SHANGHAI (Reuters) - Shares of 18 companies surged on their ChiNext debut on Monday, kicking off a historic reform that will see Shenzhen officially challenge Shanghai for tech listings, while adding fuel to a “technology war” with the United States.
Investors piled into the first batch of firms listed on Shenzhen’s tech-focused start-up board under a streamlined system for initial public offerings (IPOs) that made the process less bureaucratic. Trading restrictions were also loosened.
Highlighting investor frenzy, Contec Medical Systems Co 300869.SZ, a maker of medical diagnostic equipment, surged more than 1000% on its first day of trading. Even the smallest gainer jumped 43%.
With more than 800 ChiNext-listed companies trading at roughly 60 times earnings on average, compared with 38 for the Nasdaq .NDX, some market watchers warn of bubble risks.
“The ChiNext reform is a significant part of China’s grand competition strategy with the United States,” wrote Hao Hong, head of research at BOCOM International.
But describing ChinNext as “a venue for speculation,” Hong said that “falling stock prices, instead of rising, should be the sign of whether such market reform is successful”.
China’s top securities regulator Yi Huiman said during a ceremony on Monday regulators will have “zero tolerance” towards market misbehaviours, but will not interfere with normal trading activities. Vice Premier Liu He also said the market should do the job of weeding out bad companies.
The 18 companies listed on Monday included automotive cable maker Ningbo KBE Electrical Technology Co 300863.SZ, which surged 743%, and IT solution provider Tansun Technology Co 300872.SZ, which jumped 259%.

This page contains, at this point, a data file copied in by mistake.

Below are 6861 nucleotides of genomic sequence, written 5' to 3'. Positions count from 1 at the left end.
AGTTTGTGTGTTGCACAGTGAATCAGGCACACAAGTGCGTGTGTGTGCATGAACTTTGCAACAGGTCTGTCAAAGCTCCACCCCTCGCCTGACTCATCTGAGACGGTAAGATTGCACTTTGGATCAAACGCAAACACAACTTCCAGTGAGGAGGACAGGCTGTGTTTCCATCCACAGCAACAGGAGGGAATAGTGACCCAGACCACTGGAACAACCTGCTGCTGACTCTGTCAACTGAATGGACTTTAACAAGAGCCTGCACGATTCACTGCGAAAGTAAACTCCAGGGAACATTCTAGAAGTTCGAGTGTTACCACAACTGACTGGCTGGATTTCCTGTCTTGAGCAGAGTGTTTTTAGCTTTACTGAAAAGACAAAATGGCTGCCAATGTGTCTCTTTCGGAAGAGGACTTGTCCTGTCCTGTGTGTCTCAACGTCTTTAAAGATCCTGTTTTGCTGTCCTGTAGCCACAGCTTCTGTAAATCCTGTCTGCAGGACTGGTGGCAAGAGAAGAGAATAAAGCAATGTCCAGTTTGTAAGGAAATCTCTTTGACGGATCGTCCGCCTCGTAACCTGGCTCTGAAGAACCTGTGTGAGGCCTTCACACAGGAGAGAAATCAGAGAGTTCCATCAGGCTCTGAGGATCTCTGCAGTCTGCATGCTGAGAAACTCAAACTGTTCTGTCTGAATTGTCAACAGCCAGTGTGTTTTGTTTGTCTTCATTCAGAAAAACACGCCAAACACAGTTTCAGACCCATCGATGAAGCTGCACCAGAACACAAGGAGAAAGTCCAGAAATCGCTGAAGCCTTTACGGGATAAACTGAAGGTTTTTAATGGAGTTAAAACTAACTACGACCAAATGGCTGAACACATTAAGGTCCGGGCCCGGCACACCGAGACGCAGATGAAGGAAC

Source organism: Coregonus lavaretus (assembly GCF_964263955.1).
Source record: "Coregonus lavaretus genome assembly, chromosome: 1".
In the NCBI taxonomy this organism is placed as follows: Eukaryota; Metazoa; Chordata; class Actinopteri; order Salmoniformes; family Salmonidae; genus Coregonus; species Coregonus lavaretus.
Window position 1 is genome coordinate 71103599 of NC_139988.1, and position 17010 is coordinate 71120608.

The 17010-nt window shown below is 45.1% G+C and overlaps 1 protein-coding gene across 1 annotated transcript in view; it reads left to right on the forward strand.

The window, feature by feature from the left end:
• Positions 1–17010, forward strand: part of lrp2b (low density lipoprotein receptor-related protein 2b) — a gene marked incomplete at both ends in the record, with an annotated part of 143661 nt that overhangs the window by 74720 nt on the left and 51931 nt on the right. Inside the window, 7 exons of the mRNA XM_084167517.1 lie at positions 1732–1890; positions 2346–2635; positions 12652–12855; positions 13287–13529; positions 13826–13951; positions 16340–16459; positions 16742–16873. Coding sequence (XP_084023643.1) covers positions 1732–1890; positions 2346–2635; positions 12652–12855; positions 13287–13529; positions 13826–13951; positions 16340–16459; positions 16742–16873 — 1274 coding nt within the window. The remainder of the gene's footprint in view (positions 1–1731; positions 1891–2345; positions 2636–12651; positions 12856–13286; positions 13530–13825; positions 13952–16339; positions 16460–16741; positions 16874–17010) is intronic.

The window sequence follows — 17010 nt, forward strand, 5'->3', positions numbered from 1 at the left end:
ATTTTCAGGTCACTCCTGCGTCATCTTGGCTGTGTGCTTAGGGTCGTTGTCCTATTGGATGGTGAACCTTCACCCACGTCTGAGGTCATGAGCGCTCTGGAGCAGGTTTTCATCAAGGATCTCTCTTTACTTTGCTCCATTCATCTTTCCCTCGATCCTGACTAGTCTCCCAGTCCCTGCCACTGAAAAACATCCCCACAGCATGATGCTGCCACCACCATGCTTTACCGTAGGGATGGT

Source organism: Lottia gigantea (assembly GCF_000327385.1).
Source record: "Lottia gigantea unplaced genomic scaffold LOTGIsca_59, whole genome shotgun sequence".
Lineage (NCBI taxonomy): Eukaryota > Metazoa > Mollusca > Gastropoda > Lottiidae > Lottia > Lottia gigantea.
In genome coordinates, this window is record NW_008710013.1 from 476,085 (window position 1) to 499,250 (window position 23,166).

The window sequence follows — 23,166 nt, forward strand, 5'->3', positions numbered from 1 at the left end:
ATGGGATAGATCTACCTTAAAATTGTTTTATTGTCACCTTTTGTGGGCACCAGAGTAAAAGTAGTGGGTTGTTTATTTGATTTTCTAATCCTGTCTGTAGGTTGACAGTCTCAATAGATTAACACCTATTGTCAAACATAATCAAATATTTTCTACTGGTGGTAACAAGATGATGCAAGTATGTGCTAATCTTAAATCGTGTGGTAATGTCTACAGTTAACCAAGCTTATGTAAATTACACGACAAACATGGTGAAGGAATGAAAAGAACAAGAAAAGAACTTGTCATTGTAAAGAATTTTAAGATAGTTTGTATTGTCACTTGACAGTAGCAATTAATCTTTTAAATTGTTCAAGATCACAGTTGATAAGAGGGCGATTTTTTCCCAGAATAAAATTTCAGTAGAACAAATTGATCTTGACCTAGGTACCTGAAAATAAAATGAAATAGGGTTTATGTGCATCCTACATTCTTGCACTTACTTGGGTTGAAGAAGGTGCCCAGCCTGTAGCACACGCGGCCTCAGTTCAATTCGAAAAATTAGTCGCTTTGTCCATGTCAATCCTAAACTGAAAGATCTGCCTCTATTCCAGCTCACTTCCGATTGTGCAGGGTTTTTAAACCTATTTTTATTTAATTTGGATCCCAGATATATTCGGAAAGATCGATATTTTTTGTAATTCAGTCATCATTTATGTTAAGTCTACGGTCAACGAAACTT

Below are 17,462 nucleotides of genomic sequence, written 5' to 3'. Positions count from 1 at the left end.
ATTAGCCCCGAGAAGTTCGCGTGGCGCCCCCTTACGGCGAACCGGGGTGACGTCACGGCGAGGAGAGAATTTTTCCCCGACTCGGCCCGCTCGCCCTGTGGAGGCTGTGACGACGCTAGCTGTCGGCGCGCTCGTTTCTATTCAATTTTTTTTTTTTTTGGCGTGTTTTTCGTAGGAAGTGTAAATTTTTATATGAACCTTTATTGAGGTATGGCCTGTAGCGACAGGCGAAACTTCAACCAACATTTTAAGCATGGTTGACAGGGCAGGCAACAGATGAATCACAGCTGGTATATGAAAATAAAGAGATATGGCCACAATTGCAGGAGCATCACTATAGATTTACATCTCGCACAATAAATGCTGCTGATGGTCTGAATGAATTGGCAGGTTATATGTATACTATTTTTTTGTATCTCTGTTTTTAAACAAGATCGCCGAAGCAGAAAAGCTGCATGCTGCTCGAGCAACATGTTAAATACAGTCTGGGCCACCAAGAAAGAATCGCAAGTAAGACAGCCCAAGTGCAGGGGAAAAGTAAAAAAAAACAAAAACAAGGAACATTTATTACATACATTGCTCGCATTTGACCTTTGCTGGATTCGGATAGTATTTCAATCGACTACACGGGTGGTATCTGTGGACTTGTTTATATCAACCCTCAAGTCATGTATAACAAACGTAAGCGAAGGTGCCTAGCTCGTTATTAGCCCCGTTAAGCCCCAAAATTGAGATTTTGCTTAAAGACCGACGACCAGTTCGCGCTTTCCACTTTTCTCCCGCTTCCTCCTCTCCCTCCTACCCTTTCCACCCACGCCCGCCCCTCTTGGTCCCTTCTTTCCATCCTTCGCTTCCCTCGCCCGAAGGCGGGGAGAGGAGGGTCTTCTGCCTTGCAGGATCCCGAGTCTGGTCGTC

Based on Shanghai’s year-old STAR Market, the broadening IPO reform will help strengthen the appeal of China’s capital markets at a time when Chinese tech firms face growing U.S. scrutiny and risk of being delisted from U.S. markets.
Abrahman Zhang, chairman of Shenzhen China Europe Capital Co, said the IPO reform benefited Chinese venture capitalists like him, who are finding it easier to raise tech-focused funds, and exit their investments via listings.
“Top policymakers are recognising that venture capitalists help boost productivity, rather than seek arbitrage,” Zhang said. “One concern is that too much hot money is now chasing a limited number of quality companies in China.”
Reporting by Samuel Shen and Andrew Galbraith; Editing by Jacqueline Wong and Uttaresh.V
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